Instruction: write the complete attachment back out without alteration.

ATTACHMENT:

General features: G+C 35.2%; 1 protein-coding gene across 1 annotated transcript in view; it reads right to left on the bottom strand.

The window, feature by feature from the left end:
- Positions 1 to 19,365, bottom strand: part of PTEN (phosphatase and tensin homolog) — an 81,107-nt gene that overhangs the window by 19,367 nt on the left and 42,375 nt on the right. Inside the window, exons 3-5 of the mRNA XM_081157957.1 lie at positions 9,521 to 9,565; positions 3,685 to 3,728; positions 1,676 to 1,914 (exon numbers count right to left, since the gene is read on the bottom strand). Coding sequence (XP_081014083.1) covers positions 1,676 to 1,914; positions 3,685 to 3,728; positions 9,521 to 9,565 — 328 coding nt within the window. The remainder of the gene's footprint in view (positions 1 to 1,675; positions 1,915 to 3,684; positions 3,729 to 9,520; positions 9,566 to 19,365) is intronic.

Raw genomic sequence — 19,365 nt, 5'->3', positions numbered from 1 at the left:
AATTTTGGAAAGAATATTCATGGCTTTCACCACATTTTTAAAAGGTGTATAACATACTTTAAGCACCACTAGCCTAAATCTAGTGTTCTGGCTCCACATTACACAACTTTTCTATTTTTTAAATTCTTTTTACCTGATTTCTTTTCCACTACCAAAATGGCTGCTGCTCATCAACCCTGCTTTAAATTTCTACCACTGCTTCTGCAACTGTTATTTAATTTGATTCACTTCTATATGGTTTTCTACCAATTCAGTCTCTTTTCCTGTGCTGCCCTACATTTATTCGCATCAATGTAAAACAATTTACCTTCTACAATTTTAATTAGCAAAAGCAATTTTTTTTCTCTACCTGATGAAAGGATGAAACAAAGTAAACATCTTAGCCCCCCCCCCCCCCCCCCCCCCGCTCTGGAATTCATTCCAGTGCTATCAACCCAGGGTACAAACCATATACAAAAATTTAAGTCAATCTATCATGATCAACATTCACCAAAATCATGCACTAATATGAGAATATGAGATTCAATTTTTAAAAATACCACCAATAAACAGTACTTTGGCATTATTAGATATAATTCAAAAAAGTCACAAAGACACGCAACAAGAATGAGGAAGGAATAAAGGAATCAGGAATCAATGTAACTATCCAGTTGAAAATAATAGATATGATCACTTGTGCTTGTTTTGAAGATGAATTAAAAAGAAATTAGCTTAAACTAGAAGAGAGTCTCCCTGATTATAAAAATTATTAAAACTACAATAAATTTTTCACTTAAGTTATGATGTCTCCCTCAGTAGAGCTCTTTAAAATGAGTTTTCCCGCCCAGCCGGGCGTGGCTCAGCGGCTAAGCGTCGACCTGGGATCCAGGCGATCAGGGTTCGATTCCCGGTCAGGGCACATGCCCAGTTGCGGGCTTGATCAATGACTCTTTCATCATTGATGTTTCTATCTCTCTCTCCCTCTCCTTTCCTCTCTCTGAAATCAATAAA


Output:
General features: G+C 35.2%; 1 protein-coding gene across 1 annotated transcript in view; it reads right to left on the bottom strand.

The window, feature by feature from the left end:
- Positions 1 to 19,365, bottom strand: part of PTEN (phosphatase and tensin homolog) — an 81,107-nt gene that overhangs the window by 19,367 nt on the left and 42,375 nt on the right. Inside the window, exons 3-5 of the mRNA XM_081157957.1 lie at positions 9,521 to 9,565; positions 3,685 to 3,728; positions 1,676 to 1,914 (exon numbers count right to left, since the gene is read on the bottom strand). Coding sequence (XP_081014083.1) covers positions 1,676 to 1,914; positions 3,685 to 3,728; positions 9,521 to 9,565 — 328 coding nt within the window. The remainder of the gene's footprint in view (positions 1 to 1,675; positions 1,915 to 3,684; positions 3,729 to 9,520; positions 9,566 to 19,365) is intronic.

Raw genomic sequence — 19,365 nt, 5'->3', positions numbered from 1 at the left:
AATTTTGGAAAGAATATTCATGGCTTTCACCACATTTTTAAAAGGTGTATAACATACTTTAAGCACCACTAGCCTAAATCTAGTGTTCTGGCTCCACATTACACAACTTTTCTATTTTTTAAATTCTTTTTACCTGATTTCTTTTCCACTACCAAAATGGCTGCTGCTCATCAACCCTGCTTTAAATTTCTACCACTGCTTCTGCAACTGTTATTTAATTTGATTCACTTCTATATGGTTTTCTACCAATTCAGTCTCTTTTCCTGTGCTGCCCTACATTTATTCGCATCAATGTAAAACAATTTACCTTCTACAATTTTAATTAGCAAAAGCAATTTTTTTTCTCTACCTGATGAAAGGATGAAACAAAGTAAACATCTTAGCCCCCCCCCCCCCCCCCCCCCCGCTCTGGAATTCATTCCAGTGCTATCAACCCAGGGTACAAACCATATACAAAAATTTAAGTCAATCTATCATGATCAACATTCACCAAAATCATGCACTAATATGAGAATATGAGATTCAATTTTTAAAAATACCACCAATAAACAGTACTTTGGCATTATTAGATATAATTCAAAAAAGTCACAAAGACACGCAACAAGAATGAGGAAGGAATAAAGGAATCAGGAATCAATGTAACTATCCAGTTGAAAATAATAGATATGATCACTTGTGCTTGTTTTGAAGATGAATTAAAAAGAAATTAGCTTAAACTAGAAGAGAGTCTCCCTGATTATAAAAATTATTAAAACTACAATAAATTTTTCACTTAAGTTATGATGTCTCCCTCAGTAGAGCTCTTTAAAATGAGTTTTCCCGCCCAGCCGGGCGTGGCTCAGCGGCTAAGCGTCGACCTGGGATCCAGGCGATCAGGGTTCGATTCCCGGTCAGGGCACATGCCCAGTTGCGGGCTTGATCAATGACTCTTTCATCATTGATGTTTCTATCTCTCTCTCCCTCTCCTTTCCTCTCTCTGAAATCAATAAA